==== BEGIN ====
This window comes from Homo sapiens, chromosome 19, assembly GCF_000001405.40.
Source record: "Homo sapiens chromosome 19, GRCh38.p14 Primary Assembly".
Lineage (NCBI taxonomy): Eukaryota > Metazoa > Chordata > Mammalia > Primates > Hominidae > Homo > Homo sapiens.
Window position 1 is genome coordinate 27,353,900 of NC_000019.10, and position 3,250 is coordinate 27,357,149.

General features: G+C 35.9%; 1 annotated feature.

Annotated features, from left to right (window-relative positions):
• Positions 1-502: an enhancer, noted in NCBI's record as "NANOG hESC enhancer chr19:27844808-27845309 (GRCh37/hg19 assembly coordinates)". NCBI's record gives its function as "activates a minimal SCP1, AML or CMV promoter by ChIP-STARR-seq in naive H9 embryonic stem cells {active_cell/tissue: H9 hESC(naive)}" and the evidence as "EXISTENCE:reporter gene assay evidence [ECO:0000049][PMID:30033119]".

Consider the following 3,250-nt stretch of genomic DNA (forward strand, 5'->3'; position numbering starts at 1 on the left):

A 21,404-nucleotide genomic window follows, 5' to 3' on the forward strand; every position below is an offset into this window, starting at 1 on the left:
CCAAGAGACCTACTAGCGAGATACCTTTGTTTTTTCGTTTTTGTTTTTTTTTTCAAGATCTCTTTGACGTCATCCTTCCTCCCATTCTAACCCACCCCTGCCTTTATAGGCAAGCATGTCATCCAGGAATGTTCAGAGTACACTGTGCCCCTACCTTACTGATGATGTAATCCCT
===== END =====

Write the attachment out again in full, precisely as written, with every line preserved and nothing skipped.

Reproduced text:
This window comes from Homo sapiens, chromosome 19, assembly GCF_000001405.40.
Source record: "Homo sapiens chromosome 19, GRCh38.p14 Primary Assembly".
Lineage (NCBI taxonomy): Eukaryota > Metazoa > Chordata > Mammalia > Primates > Hominidae > Homo > Homo sapiens.
Window position 1 is genome coordinate 27,353,900 of NC_000019.10, and position 3,250 is coordinate 27,357,149.

General features: G+C 35.9%; 1 annotated feature.

Annotated features, from left to right (window-relative positions):
• Positions 1-502: an enhancer, noted in NCBI's record as "NANOG hESC enhancer chr19:27844808-27845309 (GRCh37/hg19 assembly coordinates)". NCBI's record gives its function as "activates a minimal SCP1, AML or CMV promoter by ChIP-STARR-seq in naive H9 embryonic stem cells {active_cell/tissue: H9 hESC(naive)}" and the evidence as "EXISTENCE:reporter gene assay evidence [ECO:0000049][PMID:30033119]".

Consider the following 3,250-nt stretch of genomic DNA (forward strand, 5'->3'; position numbering starts at 1 on the left):

A 21,404-nucleotide genomic window follows, 5' to 3' on the forward strand; every position below is an offset into this window, starting at 1 on the left:
CCAAGAGACCTACTAGCGAGATACCTTTGTTTTTTCGTTTTTGTTTTTTTTTTCAAGATCTCTTTGACGTCATCCTTCCTCCCATTCTAACCCACCCCTGCCTTTATAGGCAAGCATGTCATCCAGGAATGTTCAGAGTACACTGTGCCCCTACCTTACTGATGATGTAATCCCT